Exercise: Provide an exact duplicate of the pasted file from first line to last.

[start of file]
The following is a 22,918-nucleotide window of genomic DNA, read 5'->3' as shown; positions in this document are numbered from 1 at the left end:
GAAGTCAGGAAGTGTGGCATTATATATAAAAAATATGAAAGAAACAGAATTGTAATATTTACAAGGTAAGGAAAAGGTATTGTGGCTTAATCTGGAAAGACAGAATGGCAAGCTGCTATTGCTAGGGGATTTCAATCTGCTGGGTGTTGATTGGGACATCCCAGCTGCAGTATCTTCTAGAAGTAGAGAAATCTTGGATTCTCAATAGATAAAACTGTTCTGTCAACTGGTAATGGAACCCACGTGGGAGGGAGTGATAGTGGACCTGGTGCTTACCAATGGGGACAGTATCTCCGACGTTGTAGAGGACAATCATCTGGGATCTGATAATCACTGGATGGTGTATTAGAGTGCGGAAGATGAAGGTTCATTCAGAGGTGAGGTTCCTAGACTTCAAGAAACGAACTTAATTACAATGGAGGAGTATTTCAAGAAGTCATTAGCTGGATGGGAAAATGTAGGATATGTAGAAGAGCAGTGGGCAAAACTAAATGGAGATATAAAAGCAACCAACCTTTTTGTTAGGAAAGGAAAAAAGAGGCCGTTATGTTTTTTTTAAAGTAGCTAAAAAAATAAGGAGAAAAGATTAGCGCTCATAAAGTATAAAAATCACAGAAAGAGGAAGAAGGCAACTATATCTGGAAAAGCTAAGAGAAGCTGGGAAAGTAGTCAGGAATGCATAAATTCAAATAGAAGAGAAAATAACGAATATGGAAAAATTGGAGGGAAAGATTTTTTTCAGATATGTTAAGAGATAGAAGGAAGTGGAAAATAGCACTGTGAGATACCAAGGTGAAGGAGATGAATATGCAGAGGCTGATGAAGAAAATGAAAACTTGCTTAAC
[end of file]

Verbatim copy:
The following is a 22,918-nucleotide window of genomic DNA, read 5'->3' as shown; positions in this document are numbered from 1 at the left end:
GAAGTCAGGAAGTGTGGCATTATATATAAAAAATATGAAAGAAACAGAATTGTAATATTTACAAGGTAAGGAAAAGGTATTGTGGCTTAATCTGGAAAGACAGAATGGCAAGCTGCTATTGCTAGGGGATTTCAATCTGCTGGGTGTTGATTGGGACATCCCAGCTGCAGTATCTTCTAGAAGTAGAGAAATCTTGGATTCTCAATAGATAAAACTGTTCTGTCAACTGGTAATGGAACCCACGTGGGAGGGAGTGATAGTGGACCTGGTGCTTACCAATGGGGACAGTATCTCCGACGTTGTAGAGGACAATCATCTGGGATCTGATAATCACTGGATGGTGTATTAGAGTGCGGAAGATGAAGGTTCATTCAGAGGTGAGGTTCCTAGACTTCAAGAAACGAACTTAATTACAATGGAGGAGTATTTCAAGAAGTCATTAGCTGGATGGGAAAATGTAGGATATGTAGAAGAGCAGTGGGCAAAACTAAATGGAGATATAAAAGCAACCAACCTTTTTGTTAGGAAAGGAAAAAAGAGGCCGTTATGTTTTTTTTAAAGTAGCTAAAAAAATAAGGAGAAAAGATTAGCGCTCATAAAGTATAAAAATCACAGAAAGAGGAAGAAGGCAACTATATCTGGAAAAGCTAAGAGAAGCTGGGAAAGTAGTCAGGAATGCATAAATTCAAATAGAAGAGAAAATAACGAATATGGAAAAATTGGAGGGAAAGATTTTTTTCAGATATGTTAAGAGATAGAAGGAAGTGGAAAATAGCACTGTGAGATACCAAGGTGAAGGAGATGAATATGCAGAGGCTGATGAAGAAAATGAAAACTTGCTTAAC